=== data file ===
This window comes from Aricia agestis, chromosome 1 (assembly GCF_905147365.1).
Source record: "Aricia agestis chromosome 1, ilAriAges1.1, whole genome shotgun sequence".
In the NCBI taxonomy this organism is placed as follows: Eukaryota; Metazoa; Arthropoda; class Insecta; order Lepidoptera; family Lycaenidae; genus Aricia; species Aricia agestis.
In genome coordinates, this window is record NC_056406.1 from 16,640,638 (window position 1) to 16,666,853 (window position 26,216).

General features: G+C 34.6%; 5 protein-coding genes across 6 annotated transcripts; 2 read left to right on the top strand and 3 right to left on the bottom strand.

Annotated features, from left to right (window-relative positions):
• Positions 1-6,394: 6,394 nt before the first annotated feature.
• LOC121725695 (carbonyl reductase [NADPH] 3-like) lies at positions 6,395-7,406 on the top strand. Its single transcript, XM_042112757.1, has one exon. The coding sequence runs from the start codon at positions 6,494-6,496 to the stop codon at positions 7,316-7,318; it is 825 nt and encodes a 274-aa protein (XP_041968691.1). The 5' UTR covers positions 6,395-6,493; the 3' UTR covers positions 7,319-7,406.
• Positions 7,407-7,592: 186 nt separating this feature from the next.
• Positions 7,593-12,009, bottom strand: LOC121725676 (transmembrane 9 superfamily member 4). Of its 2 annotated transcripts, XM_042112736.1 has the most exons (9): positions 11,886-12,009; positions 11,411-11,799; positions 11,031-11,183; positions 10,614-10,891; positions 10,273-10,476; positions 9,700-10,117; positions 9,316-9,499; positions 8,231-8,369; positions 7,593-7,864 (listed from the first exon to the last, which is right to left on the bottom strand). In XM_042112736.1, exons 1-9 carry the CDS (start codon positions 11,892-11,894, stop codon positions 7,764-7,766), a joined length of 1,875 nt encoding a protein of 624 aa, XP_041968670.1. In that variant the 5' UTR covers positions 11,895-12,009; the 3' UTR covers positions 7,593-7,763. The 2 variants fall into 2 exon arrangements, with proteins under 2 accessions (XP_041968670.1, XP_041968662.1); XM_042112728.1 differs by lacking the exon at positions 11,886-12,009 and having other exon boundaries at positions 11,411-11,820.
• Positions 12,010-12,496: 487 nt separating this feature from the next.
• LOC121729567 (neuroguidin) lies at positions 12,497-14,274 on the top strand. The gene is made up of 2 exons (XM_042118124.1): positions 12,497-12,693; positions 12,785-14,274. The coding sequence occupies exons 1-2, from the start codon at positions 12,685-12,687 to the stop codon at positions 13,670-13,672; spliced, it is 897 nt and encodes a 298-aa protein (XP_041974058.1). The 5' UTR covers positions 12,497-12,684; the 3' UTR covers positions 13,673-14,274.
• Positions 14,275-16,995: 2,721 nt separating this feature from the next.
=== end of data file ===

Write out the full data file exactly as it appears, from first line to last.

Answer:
This window comes from Aricia agestis, chromosome 1 (assembly GCF_905147365.1).
Source record: "Aricia agestis chromosome 1, ilAriAges1.1, whole genome shotgun sequence".
In the NCBI taxonomy this organism is placed as follows: Eukaryota; Metazoa; Arthropoda; class Insecta; order Lepidoptera; family Lycaenidae; genus Aricia; species Aricia agestis.
In genome coordinates, this window is record NC_056406.1 from 16,640,638 (window position 1) to 16,666,853 (window position 26,216).

General features: G+C 34.6%; 5 protein-coding genes across 6 annotated transcripts; 2 read left to right on the top strand and 3 right to left on the bottom strand.

Annotated features, from left to right (window-relative positions):
• Positions 1-6,394: 6,394 nt before the first annotated feature.
• LOC121725695 (carbonyl reductase [NADPH] 3-like) lies at positions 6,395-7,406 on the top strand. Its single transcript, XM_042112757.1, has one exon. The coding sequence runs from the start codon at positions 6,494-6,496 to the stop codon at positions 7,316-7,318; it is 825 nt and encodes a 274-aa protein (XP_041968691.1). The 5' UTR covers positions 6,395-6,493; the 3' UTR covers positions 7,319-7,406.
• Positions 7,407-7,592: 186 nt separating this feature from the next.
• Positions 7,593-12,009, bottom strand: LOC121725676 (transmembrane 9 superfamily member 4). Of its 2 annotated transcripts, XM_042112736.1 has the most exons (9): positions 11,886-12,009; positions 11,411-11,799; positions 11,031-11,183; positions 10,614-10,891; positions 10,273-10,476; positions 9,700-10,117; positions 9,316-9,499; positions 8,231-8,369; positions 7,593-7,864 (listed from the first exon to the last, which is right to left on the bottom strand). In XM_042112736.1, exons 1-9 carry the CDS (start codon positions 11,892-11,894, stop codon positions 7,764-7,766), a joined length of 1,875 nt encoding a protein of 624 aa, XP_041968670.1. In that variant the 5' UTR covers positions 11,895-12,009; the 3' UTR covers positions 7,593-7,763. The 2 variants fall into 2 exon arrangements, with proteins under 2 accessions (XP_041968670.1, XP_041968662.1); XM_042112728.1 differs by lacking the exon at positions 11,886-12,009 and having other exon boundaries at positions 11,411-11,820.
• Positions 12,010-12,496: 487 nt separating this feature from the next.
• LOC121729567 (neuroguidin) lies at positions 12,497-14,274 on the top strand. The gene is made up of 2 exons (XM_042118124.1): positions 12,497-12,693; positions 12,785-14,274. The coding sequence occupies exons 1-2, from the start codon at positions 12,685-12,687 to the stop codon at positions 13,670-13,672; spliced, it is 897 nt and encodes a 298-aa protein (XP_041974058.1). The 5' UTR covers positions 12,497-12,684; the 3' UTR covers positions 13,673-14,274.
• Positions 14,275-16,995: 2,721 nt separating this feature from the next.